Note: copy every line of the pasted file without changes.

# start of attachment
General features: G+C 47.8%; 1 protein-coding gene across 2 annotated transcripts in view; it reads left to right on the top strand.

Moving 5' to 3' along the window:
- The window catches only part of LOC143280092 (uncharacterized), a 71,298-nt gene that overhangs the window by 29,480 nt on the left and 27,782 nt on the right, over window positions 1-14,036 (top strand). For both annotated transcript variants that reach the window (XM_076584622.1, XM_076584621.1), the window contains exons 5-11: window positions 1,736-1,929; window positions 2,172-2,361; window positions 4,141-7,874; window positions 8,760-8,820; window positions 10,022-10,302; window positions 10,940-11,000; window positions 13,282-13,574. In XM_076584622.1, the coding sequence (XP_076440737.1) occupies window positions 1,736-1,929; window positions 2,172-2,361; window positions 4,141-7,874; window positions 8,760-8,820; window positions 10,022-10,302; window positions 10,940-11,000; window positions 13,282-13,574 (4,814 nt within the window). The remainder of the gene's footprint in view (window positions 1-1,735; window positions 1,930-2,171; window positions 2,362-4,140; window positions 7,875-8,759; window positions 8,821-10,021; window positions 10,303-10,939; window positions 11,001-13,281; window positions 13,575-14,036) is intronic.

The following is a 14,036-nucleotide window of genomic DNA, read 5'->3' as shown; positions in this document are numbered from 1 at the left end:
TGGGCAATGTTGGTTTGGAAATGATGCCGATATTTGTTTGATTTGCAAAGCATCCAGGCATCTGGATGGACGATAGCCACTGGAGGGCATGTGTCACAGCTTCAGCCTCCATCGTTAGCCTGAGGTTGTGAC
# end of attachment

General features: G+C 47.8%; 1 protein-coding gene across 2 annotated transcripts in view; it reads left to right on the top strand.

Moving 5' to 3' along the window:
- The window catches only part of LOC143280092 (uncharacterized), a 71,298-nt gene that overhangs the window by 29,480 nt on the left and 27,782 nt on the right, over window positions 1-14,036 (top strand). For both annotated transcript variants that reach the window (XM_076584622.1, XM_076584621.1), the window contains exons 5-11: window positions 1,736-1,929; window positions 2,172-2,361; window positions 4,141-7,874; window positions 8,760-8,820; window positions 10,022-10,302; window positions 10,940-11,000; window positions 13,282-13,574. In XM_076584622.1, the coding sequence (XP_076440737.1) occupies window positions 1,736-1,929; window positions 2,172-2,361; window positions 4,141-7,874; window positions 8,760-8,820; window positions 10,022-10,302; window positions 10,940-11,000; window positions 13,282-13,574 (4,814 nt within the window). The remainder of the gene's footprint in view (window positions 1-1,735; window positions 1,930-2,171; window positions 2,362-4,140; window positions 7,875-8,759; window positions 8,821-10,021; window positions 10,303-10,939; window positions 11,001-13,281; window positions 13,575-14,036) is intronic.

The following is a 14,036-nucleotide window of genomic DNA, read 5'->3' as shown; positions in this document are numbered from 1 at the left end:
TGGGCAATGTTGGTTTGGAAATGATGCCGATATTTGTTTGATTTGCAAAGCATCCAGGCATCTGGATGGACGATAGCCACTGGAGGGCATGTGTCACAGCTTCAGCCTCCATCGTTAGCCTGAGGTTGTGAC